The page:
Since the dawning of Obama Nation in 2008, Republicans have made significant gains at the state level — historic victories in 2010, and even small gains made last year, which at the federal level was a debacle for the GOP. Republicans now control both chambers of the state legislature and the governors mansion in 25 states; Democrats have such universal control in only 13 states.
This is significant. While we may expect more of the gridlock in Washington that we have seen over the past two years, wrote Grover Norquist and Patrick Gleason in Politico, . . . the states, over three-quarters of which are completely controlled by Republicans or Democrats, are unobstructed from moving in whichever direction the party in power chooses.
Republicans, therefore, have many opportunities to connect with the voters, to show voters their best side.
Right now, in a number of state capitols, Republican legislators are at risk of giving up the game by using their legislative power to enact new laws to frustrate and undermine citizen-initiated ballot measures.
To be blunt, neither Republican nor Democrat career politicians much like the idea of citizens having any involvement in politics — save voting for them or mailing them a big, fat check. And the thought of voters making real decisions by proposing and imposing reforms through the citizen initiative or challenging legislative enactments by forcing a voter referendum is absolutely anathema.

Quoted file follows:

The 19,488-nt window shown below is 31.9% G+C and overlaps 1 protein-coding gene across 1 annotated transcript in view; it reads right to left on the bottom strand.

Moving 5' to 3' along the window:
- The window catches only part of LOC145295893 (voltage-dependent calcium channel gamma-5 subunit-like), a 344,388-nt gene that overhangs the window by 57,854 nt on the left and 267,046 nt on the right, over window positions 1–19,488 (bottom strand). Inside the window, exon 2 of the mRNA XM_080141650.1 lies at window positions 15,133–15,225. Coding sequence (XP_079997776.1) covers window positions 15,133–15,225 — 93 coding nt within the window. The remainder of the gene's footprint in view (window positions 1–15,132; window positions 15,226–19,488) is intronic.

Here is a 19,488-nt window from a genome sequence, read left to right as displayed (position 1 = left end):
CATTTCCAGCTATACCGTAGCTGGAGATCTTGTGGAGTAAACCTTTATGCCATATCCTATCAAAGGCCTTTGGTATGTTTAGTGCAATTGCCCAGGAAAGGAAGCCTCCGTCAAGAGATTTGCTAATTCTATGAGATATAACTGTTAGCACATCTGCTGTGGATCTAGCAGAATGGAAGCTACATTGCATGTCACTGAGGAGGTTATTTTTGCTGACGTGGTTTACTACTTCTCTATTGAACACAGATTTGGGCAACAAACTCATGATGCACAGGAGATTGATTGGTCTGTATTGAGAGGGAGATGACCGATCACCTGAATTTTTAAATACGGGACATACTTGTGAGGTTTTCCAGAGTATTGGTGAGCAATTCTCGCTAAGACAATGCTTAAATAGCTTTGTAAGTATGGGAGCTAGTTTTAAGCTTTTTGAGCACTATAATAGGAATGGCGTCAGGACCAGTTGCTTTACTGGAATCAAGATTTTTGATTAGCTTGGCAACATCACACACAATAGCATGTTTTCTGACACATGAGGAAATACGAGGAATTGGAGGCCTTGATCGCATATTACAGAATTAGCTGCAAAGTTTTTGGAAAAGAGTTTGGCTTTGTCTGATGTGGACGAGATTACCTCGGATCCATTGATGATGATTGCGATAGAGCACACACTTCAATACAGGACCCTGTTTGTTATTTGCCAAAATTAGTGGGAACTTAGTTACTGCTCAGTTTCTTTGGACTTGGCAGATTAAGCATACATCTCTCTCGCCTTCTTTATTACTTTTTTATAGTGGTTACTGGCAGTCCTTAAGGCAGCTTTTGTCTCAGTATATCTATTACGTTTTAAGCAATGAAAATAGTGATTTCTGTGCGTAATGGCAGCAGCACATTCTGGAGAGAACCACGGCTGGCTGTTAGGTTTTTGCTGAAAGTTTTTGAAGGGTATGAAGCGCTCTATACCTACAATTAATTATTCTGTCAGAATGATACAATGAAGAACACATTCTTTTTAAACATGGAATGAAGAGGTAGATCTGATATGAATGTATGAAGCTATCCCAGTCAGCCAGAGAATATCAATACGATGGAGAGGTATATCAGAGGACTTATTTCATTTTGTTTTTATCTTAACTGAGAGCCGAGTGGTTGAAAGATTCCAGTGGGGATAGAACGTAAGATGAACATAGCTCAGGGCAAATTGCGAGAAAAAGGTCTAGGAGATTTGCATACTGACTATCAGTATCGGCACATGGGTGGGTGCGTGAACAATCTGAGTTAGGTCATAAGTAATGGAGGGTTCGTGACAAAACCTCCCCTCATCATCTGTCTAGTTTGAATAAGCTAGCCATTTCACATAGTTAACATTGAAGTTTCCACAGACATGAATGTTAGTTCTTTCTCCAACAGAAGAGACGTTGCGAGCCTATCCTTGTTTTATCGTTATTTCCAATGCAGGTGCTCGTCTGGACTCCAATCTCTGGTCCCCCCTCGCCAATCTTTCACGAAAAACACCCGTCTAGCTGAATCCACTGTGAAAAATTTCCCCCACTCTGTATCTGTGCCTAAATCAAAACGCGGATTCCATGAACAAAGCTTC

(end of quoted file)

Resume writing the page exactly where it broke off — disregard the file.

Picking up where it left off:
But voters very much like making decisions; they know that even their own favored parties and politicians need the discipline of a independent, democratic check. Without initiative and referendum, the citizenry loses all manner of control over runaway spending and taxes, crony corporate welfare schemes, excessive nannyism and government corruption.
No wonder voters dont like it when politicians try to silence their voice.
But that is precisely what is happening in several Republican-controlled states — none more critical for congressional and also presidential success than Ohio.
Last week, Senate Bill 47 passed the House of Representatives with every Republican member voting yes and every Democrat voting no. Two weeks ago, the bill had passed the state Senate with one Republican (bless him) joining every Democrat in voting no, with every other elephant approving the legislation.
SB 47 would reduce the amount of time initiatives or referendums have to gather signatures from voters, which makes it tougher for voters to get to decide issues.